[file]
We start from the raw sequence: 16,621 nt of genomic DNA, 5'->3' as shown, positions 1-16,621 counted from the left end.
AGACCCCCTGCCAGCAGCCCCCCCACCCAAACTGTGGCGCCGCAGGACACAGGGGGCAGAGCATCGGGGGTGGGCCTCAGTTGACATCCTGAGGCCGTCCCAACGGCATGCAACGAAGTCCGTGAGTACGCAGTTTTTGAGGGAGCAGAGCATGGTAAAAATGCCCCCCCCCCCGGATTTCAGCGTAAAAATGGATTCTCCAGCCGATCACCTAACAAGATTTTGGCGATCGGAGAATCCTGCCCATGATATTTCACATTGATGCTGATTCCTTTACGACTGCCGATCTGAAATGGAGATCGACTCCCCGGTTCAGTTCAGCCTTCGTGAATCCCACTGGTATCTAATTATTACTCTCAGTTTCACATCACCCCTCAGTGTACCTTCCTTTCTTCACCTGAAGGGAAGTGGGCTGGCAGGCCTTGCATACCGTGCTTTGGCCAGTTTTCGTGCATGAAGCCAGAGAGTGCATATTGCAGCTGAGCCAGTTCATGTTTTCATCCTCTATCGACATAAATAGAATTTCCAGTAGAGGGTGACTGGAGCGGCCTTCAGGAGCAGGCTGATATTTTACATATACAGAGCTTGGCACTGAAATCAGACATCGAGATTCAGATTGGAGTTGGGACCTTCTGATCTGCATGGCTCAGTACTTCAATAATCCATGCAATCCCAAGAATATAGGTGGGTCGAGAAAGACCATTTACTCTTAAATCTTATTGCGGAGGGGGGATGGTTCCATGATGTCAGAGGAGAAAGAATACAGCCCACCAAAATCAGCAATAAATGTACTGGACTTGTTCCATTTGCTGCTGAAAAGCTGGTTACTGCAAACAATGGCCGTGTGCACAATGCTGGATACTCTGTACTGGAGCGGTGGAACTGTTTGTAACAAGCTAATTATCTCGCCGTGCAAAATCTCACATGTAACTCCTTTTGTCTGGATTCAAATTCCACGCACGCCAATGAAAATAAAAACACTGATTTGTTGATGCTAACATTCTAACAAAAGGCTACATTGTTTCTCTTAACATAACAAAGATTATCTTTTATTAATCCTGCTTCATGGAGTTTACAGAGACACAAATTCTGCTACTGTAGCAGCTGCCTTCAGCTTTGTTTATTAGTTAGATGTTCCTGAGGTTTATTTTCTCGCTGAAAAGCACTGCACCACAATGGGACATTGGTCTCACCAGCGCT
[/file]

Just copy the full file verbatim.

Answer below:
We start from the raw sequence: 16,621 nt of genomic DNA, 5'->3' as shown, positions 1-16,621 counted from the left end.
AGACCCCCTGCCAGCAGCCCCCCCACCCAAACTGTGGCGCCGCAGGACACAGGGGGCAGAGCATCGGGGGTGGGCCTCAGTTGACATCCTGAGGCCGTCCCAACGGCATGCAACGAAGTCCGTGAGTACGCAGTTTTTGAGGGAGCAGAGCATGGTAAAAATGCCCCCCCCCCCGGATTTCAGCGTAAAAATGGATTCTCCAGCCGATCACCTAACAAGATTTTGGCGATCGGAGAATCCTGCCCATGATATTTCACATTGATGCTGATTCCTTTACGACTGCCGATCTGAAATGGAGATCGACTCCCCGGTTCAGTTCAGCCTTCGTGAATCCCACTGGTATCTAATTATTACTCTCAGTTTCACATCACCCCTCAGTGTACCTTCCTTTCTTCACCTGAAGGGAAGTGGGCTGGCAGGCCTTGCATACCGTGCTTTGGCCAGTTTTCGTGCATGAAGCCAGAGAGTGCATATTGCAGCTGAGCCAGTTCATGTTTTCATCCTCTATCGACATAAATAGAATTTCCAGTAGAGGGTGACTGGAGCGGCCTTCAGGAGCAGGCTGATATTTTACATATACAGAGCTTGGCACTGAAATCAGACATCGAGATTCAGATTGGAGTTGGGACCTTCTGATCTGCATGGCTCAGTACTTCAATAATCCATGCAATCCCAAGAATATAGGTGGGTCGAGAAAGACCATTTACTCTTAAATCTTATTGCGGAGGGGGGATGGTTCCATGATGTCAGAGGAGAAAGAATACAGCCCACCAAAATCAGCAATAAATGTACTGGACTTGTTCCATTTGCTGCTGAAAAGCTGGTTACTGCAAACAATGGCCGTGTGCACAATGCTGGATACTCTGTACTGGAGCGGTGGAACTGTTTGTAACAAGCTAATTATCTCGCCGTGCAAAATCTCACATGTAACTCCTTTTGTCTGGATTCAAATTCCACGCACGCCAATGAAAATAAAAACACTGATTTGTTGATGCTAACATTCTAACAAAAGGCTACATTGTTTCTCTTAACATAACAAAGATTATCTTTTATTAATCCTGCTTCATGGAGTTTACAGAGACACAAATTCTGCTACTGTAGCAGCTGCCTTCAGCTTTGTTTATTAGTTAGATGTTCCTGAGGTTTATTTTCTCGCTGAAAAGCACTGCACCACAATGGGACATTGGTCTCACCAGCGCT